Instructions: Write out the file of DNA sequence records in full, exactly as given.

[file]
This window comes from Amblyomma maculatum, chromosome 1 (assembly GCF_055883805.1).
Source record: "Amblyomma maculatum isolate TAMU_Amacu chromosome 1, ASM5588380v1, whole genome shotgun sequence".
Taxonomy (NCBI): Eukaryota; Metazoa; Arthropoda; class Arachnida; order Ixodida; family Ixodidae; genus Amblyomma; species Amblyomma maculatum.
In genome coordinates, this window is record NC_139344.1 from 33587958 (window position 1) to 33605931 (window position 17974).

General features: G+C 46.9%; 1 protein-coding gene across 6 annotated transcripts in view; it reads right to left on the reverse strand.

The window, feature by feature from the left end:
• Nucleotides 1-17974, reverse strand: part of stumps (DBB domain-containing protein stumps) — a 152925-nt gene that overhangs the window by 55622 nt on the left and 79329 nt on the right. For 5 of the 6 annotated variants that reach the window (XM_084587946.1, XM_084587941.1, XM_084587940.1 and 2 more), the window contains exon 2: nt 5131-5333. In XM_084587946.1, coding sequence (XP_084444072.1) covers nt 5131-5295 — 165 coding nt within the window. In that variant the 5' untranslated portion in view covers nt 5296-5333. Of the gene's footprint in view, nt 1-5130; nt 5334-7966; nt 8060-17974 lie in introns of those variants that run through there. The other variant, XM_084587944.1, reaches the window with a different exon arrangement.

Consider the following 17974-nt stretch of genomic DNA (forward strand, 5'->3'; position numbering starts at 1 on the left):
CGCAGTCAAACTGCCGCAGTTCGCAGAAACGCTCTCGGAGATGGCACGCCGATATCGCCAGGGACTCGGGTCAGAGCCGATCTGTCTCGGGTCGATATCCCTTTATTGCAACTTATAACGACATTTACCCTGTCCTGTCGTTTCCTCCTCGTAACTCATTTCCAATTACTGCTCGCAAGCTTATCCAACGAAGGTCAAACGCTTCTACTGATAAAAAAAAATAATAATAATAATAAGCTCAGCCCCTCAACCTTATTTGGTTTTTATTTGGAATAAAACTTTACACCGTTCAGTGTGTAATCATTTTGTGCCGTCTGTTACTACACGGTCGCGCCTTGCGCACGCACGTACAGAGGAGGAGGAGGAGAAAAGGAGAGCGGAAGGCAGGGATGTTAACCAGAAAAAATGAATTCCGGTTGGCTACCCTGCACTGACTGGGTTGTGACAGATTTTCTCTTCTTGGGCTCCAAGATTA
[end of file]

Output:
This window comes from Amblyomma maculatum, chromosome 1 (assembly GCF_055883805.1).
Source record: "Amblyomma maculatum isolate TAMU_Amacu chromosome 1, ASM5588380v1, whole genome shotgun sequence".
Taxonomy (NCBI): Eukaryota; Metazoa; Arthropoda; class Arachnida; order Ixodida; family Ixodidae; genus Amblyomma; species Amblyomma maculatum.
In genome coordinates, this window is record NC_139344.1 from 33587958 (window position 1) to 33605931 (window position 17974).

General features: G+C 46.9%; 1 protein-coding gene across 6 annotated transcripts in view; it reads right to left on the reverse strand.

The window, feature by feature from the left end:
• Nucleotides 1-17974, reverse strand: part of stumps (DBB domain-containing protein stumps) — a 152925-nt gene that overhangs the window by 55622 nt on the left and 79329 nt on the right. For 5 of the 6 annotated variants that reach the window (XM_084587946.1, XM_084587941.1, XM_084587940.1 and 2 more), the window contains exon 2: nt 5131-5333. In XM_084587946.1, coding sequence (XP_084444072.1) covers nt 5131-5295 — 165 coding nt within the window. In that variant the 5' untranslated portion in view covers nt 5296-5333. Of the gene's footprint in view, nt 1-5130; nt 5334-7966; nt 8060-17974 lie in introns of those variants that run through there. The other variant, XM_084587944.1, reaches the window with a different exon arrangement.

Consider the following 17974-nt stretch of genomic DNA (forward strand, 5'->3'; position numbering starts at 1 on the left):
CGCAGTCAAACTGCCGCAGTTCGCAGAAACGCTCTCGGAGATGGCACGCCGATATCGCCAGGGACTCGGGTCAGAGCCGATCTGTCTCGGGTCGATATCCCTTTATTGCAACTTATAACGACATTTACCCTGTCCTGTCGTTTCCTCCTCGTAACTCATTTCCAATTACTGCTCGCAAGCTTATCCAACGAAGGTCAAACGCTTCTACTGATAAAAAAAAATAATAATAATAATAAGCTCAGCCCCTCAACCTTATTTGGTTTTTATTTGGAATAAAACTTTACACCGTTCAGTGTGTAATCATTTTGTGCCGTCTGTTACTACACGGTCGCGCCTTGCGCACGCACGTACAGAGGAGGAGGAGGAGAAAAGGAGAGCGGAAGGCAGGGATGTTAACCAGAAAAAATGAATTCCGGTTGGCTACCCTGCACTGACTGGGTTGTGACAGATTTTCTCTTCTTGGGCTCCAAGATTA